World Rainforest Movement

Roraima fires: more than meets the eye

We have received the following contribution from Leonardo Acurero, through our Venezuelan friends from AMIGRANSA, related to the actors behind the scenes involved in the recent fires that devastated the Brazilian state of Roraima . A providential rain has extinguished it but the danger of future fires is still looming.

“The fire of development and occupation covers Roraima.

The enormous fires affecting the state of Roraima -at the border between Brazil and Venezuela- has NOT been caused by an abnormal drought. The whole territory of this state is located in a geographical region whose precipitation period is similar to that of Venezuela and its mesoclimatic conditions correspond to those of Northern South America. At this time of year this is considered a high pressure area with absence of rains.

The landscape of Boa Vista -North and South of the capital of Roraima- is occupied by a mixed tropical premontane forest, transitional to the tropical forest of the Southern and Western region of the state. This means that there is a quick loss of humidity, which favours the action of fire. In addition, a big portion of this area has been suffering frequent fires during the last years; the savanna area has expanded and nowadays occupies a surface 5-times that of the forest, limited to small and dispersed units all over the region.

Two main activities promote every year these terrible fires: cattle raising and mining. Such type of fires are not only a frequent feature in today’s Roraima; they have also taken place in the past: enormous areas were set on fire to clear land for colonization. The dark mist that covered our Venezuelan atmosphere in mid-May 1995, were first perceived in Puerto Ordaz and in Ciudad Bolivar, and later in the Northern cities of Caracas, Valencia and Barquisimeto. When rains were expected to come, winds that usually bring humidity from the tropical forest of Southern Venezuela only brough particles of carbon in suspension originated in a big forest fire that happened at that time in the Brazilian territory. The frequent occurrence of such fires is the reason which explains why the international press was only informed about this one two months after it had started.

Roraima is a Brazilian state targeted by a colonization process promoted by the Brazilian Government under the influence of the military. This project is causing the immigration of hundreds of entire families coming from the dry and poor region of the “Nordeste” (Northeastern region), who are also occupying indigenous lands. Mining is the main activity promoting this anti-environmental and destructive exodus. As a matter of fact, Boa Vista was founded as a result of the mining expansion, that during 20 years has stimulated the invasion of Yanomani territories and the genocide of this nation in this part of the Brazilian territory.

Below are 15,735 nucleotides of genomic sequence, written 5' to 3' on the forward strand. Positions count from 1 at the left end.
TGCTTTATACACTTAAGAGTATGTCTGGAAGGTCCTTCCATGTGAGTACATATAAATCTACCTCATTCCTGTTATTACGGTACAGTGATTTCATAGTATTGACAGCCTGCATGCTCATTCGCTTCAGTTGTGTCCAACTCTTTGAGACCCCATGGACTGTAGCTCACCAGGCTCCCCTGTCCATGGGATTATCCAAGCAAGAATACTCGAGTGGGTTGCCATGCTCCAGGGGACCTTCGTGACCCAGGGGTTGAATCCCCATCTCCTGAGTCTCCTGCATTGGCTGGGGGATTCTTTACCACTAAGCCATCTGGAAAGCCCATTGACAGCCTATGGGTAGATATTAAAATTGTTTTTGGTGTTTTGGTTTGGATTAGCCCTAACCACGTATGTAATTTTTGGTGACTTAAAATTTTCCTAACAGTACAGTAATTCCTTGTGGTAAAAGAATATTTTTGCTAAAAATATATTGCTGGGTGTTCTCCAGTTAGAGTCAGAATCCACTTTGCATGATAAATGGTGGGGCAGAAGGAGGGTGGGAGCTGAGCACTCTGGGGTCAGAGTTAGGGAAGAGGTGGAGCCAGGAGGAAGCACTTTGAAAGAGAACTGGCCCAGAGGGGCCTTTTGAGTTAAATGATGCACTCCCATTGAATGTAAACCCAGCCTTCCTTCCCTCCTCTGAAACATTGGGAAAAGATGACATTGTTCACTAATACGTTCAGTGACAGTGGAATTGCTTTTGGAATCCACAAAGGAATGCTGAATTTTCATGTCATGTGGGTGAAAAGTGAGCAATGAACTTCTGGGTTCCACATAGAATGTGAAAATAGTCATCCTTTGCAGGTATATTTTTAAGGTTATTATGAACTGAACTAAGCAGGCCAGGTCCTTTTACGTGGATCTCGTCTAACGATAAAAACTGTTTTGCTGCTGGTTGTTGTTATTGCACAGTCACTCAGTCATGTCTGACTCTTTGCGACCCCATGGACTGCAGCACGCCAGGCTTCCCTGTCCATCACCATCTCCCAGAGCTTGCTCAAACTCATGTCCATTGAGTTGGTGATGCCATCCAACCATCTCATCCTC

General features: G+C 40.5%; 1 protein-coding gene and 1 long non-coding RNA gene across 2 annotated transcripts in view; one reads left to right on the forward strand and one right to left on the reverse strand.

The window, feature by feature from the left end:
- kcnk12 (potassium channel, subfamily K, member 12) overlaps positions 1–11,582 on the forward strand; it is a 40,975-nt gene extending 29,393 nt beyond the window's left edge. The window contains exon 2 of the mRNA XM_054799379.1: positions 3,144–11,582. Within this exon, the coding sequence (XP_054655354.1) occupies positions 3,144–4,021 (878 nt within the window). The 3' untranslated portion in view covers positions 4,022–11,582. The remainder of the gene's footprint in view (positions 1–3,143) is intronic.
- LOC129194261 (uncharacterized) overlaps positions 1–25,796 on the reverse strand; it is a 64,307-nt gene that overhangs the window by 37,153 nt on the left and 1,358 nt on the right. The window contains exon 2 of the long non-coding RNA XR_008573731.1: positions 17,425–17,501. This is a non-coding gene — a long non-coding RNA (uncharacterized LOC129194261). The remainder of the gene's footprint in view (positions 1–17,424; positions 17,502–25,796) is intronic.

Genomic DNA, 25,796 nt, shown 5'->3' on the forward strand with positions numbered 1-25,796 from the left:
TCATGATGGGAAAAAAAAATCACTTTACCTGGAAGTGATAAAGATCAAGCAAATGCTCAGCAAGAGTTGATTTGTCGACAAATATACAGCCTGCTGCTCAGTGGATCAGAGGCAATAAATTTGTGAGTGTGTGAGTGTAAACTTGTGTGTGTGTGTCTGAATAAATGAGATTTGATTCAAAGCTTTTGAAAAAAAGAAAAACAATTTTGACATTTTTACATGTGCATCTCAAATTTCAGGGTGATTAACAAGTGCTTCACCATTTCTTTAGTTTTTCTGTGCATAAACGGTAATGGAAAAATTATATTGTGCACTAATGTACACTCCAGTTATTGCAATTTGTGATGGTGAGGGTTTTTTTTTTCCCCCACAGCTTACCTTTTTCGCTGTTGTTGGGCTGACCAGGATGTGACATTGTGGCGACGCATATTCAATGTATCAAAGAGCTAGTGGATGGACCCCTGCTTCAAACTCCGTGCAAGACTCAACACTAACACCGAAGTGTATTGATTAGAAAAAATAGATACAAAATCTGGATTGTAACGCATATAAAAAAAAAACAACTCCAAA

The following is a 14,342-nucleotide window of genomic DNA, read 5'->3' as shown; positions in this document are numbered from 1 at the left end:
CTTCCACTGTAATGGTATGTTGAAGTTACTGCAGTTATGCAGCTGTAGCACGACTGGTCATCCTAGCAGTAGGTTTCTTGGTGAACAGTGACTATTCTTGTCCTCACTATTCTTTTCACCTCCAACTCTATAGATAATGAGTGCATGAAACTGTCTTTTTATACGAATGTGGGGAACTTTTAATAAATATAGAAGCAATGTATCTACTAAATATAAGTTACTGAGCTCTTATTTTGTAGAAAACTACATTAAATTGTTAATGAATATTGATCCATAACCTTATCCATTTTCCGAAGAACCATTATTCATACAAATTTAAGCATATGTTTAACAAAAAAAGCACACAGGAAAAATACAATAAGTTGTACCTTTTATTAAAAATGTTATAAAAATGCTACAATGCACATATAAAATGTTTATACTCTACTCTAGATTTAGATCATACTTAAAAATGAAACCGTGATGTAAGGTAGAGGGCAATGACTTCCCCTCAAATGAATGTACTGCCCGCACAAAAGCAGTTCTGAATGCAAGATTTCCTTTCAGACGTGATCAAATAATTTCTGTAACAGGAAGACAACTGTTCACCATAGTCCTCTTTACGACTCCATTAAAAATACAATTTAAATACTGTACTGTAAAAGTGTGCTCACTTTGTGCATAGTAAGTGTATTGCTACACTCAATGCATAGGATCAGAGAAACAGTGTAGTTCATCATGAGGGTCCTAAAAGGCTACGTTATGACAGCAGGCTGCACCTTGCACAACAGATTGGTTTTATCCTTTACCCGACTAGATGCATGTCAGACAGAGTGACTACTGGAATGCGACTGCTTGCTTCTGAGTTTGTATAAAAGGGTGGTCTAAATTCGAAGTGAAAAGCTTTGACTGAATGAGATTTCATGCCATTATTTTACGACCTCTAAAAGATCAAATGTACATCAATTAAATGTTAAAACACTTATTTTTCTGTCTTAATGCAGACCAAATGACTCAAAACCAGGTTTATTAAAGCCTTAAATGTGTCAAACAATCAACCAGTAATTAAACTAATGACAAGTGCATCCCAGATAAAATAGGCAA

The Brazilian Government has been severely criticized for its determination to occupy the Roraima territory at any price, even without taking into account the destruction of the forest and that of the indigenous communities. The criticism is based upon the evidence of the impacts that are destroying the forest, as shown by recent satellite images.

This is a clear example of the incompatibility of this terrible development model which is being imposed upon this fragile South American tropical rainforest ecosystem, unique on Earth. Nevertheless the military members of the National Security Council presided by President Fernando Henrique Cardozo himself, categorically opposed the participation of technical staff of the United Nations in helping to combat the fire, that has already affected 20% of this Brazilian state (about 43,000 square kilometres).

Trying to occupy Roraima has been a hard task for the Brazilian government, since these territories are situated far away from the industrialized southeastern centres. In spite of this, the Venezuelan Government is supporting and financing the occupation of Roraima, through a complete plan, that includes providing electric energy, fuel, building materials and even the asphalting of highway nr. 174, that links Boa Vista and Manaus.

Our -Venezuelan- foreign policy is not only definitively blind but also will have a boomerang effect. It will possibly be too late -once the destruction of the Amazon is completed and an enormous invasion from Brazil arrives- when we realize that we ourselves have contributed to the destruction of our nation.”

Source: Leonardo Acurero, April 1998